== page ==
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November 07, 2002

Policy Break


I’ve done my best to avoid the whole topic of politics lately, but I was struck by the juxtaposition of two columns on the NY Times Op-Ed page. One was by that Democratic party supporter, Bob Herbert. It was headlined “Tiptoeing to Defeat” and could be summed up by the following excerpt:

Despite the economic burdens that the middle and working classes are shouldering, despite the two million jobs lost and the scandalous concentration of wealth and income in the precincts of the very rich, the Democrats have yet to offer a compelling alternative to the reverse Robin Hood policies of the G.O.P.

In short, the Democrats lost because they didn’t hold true to their core beliefs. Now on the same page we had an opinion piece by David Sahmbaugh on the possibility of the Communist Party ‘losing’ China. But in it, he again and again refers to simply “the party” and when I first picked it up, I was confused about which party he meant. Then I started noticing how much of the column could be describing today’s American Democrats as well as China’s commies.

Widespread alienation and cynicism exist at all levels of society about politics and the party…Rampant corruption has laid bare the insufficiency of the legal system…

Gee, I suppose anyone who has read about how the cigarette industry settlement is being carved up or about what’s happening with asbestos litigation might agree with that statement. And of course, one should keep in mind that the trial lawyers are the biggest financial contributors to the Democratic party.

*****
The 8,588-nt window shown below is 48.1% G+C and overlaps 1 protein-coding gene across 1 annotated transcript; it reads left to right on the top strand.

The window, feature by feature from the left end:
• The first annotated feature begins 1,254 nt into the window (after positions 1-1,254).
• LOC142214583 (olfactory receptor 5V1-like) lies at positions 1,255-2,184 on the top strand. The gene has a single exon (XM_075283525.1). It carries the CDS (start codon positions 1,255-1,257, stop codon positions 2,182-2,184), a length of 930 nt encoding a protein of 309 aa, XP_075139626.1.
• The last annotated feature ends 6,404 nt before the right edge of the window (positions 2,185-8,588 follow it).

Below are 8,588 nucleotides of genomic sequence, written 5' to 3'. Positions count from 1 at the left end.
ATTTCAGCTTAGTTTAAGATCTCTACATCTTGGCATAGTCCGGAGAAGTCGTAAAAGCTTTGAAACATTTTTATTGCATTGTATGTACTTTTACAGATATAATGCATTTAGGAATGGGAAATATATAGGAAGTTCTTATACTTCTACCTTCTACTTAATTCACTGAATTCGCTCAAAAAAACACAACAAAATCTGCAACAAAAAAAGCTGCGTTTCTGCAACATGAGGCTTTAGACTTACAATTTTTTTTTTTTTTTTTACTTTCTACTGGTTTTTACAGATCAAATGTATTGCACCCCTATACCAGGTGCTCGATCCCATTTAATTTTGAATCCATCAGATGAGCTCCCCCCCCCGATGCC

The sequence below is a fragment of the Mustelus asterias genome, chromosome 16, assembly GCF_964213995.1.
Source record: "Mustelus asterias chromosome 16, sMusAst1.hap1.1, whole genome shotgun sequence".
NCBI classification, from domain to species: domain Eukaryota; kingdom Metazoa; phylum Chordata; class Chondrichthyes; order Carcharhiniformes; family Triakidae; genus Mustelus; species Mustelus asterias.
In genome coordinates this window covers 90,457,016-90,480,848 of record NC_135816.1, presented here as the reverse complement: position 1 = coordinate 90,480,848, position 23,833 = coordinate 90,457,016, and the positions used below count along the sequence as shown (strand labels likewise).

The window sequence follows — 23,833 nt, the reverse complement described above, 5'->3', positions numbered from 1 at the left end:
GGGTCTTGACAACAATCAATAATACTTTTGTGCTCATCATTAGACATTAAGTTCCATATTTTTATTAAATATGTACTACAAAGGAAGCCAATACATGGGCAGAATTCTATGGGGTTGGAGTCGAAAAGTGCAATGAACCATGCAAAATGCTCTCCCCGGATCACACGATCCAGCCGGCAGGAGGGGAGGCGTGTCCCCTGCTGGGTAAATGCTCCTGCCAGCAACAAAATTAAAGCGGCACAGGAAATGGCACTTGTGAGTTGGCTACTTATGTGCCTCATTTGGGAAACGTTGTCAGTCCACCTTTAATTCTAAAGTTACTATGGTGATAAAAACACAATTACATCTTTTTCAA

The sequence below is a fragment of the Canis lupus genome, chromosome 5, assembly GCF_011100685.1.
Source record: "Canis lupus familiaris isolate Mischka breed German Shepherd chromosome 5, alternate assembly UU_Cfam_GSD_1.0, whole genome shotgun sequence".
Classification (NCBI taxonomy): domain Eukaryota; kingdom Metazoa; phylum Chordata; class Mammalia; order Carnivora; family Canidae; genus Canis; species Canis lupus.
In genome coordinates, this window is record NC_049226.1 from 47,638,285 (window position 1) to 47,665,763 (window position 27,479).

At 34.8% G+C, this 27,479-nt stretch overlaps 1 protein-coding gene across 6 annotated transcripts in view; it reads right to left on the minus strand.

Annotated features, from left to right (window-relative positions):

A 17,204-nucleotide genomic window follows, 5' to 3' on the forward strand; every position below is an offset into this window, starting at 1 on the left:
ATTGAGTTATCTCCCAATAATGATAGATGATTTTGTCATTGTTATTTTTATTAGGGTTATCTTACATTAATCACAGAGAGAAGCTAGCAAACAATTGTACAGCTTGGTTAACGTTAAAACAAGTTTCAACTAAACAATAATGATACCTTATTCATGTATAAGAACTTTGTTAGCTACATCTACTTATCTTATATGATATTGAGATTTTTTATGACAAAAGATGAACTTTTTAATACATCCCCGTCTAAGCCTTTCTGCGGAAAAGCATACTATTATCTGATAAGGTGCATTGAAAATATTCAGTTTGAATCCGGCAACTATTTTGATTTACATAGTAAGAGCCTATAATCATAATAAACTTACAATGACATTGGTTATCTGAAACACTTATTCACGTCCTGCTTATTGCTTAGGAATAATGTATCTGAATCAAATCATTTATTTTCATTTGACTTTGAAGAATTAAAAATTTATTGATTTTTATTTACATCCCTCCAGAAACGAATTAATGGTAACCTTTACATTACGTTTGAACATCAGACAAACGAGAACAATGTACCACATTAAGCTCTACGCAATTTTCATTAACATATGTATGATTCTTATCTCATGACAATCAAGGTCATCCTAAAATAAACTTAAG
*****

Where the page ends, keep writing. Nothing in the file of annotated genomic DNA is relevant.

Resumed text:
Many of the party’s current problems are the result of broad processes associated with socioeconomic modernization and greater social stratification. Significant parts of society have been left behind as others have benefited from market reforms.

This is a fairly accurate description of modern America, too. But other than continuing to call for incrementally increased income redistribution, the Democrats have very little to offer here, intellectually. The Dems are remarkably silent on how to get more people to play and win the game of capitalism, being of the conviction that most of the population will never be able to take risks or plan for the future like adults.

Even the parts of society that have experienced some economic gains pose new challenges for the party. These gains have led to rising…demands for improvements in health care, public safety, jobs, education, environmental quality and care for the elderly. The party at all levels is attempting to meet demands brought on by the breakdown of many social services, but it cannot fully meet these demands, in part because it has suppressed avenues of input from the people themselves.

With the Democratic position being that the only solution to any problem is big government programs or employer mandates, the challenges facing modern America are not really solvable—too many needs, too few golden-gooses to pluck. But the Democrats remain stubbornly disinterested in, say, self-help or civil-society input.

Maybe Mr. Herbert should take another look at his own “core beliefs”—they might not help the Democratic’s political fortunes as much as he thinks they would.



posted by Friedrich at November 7, 2002


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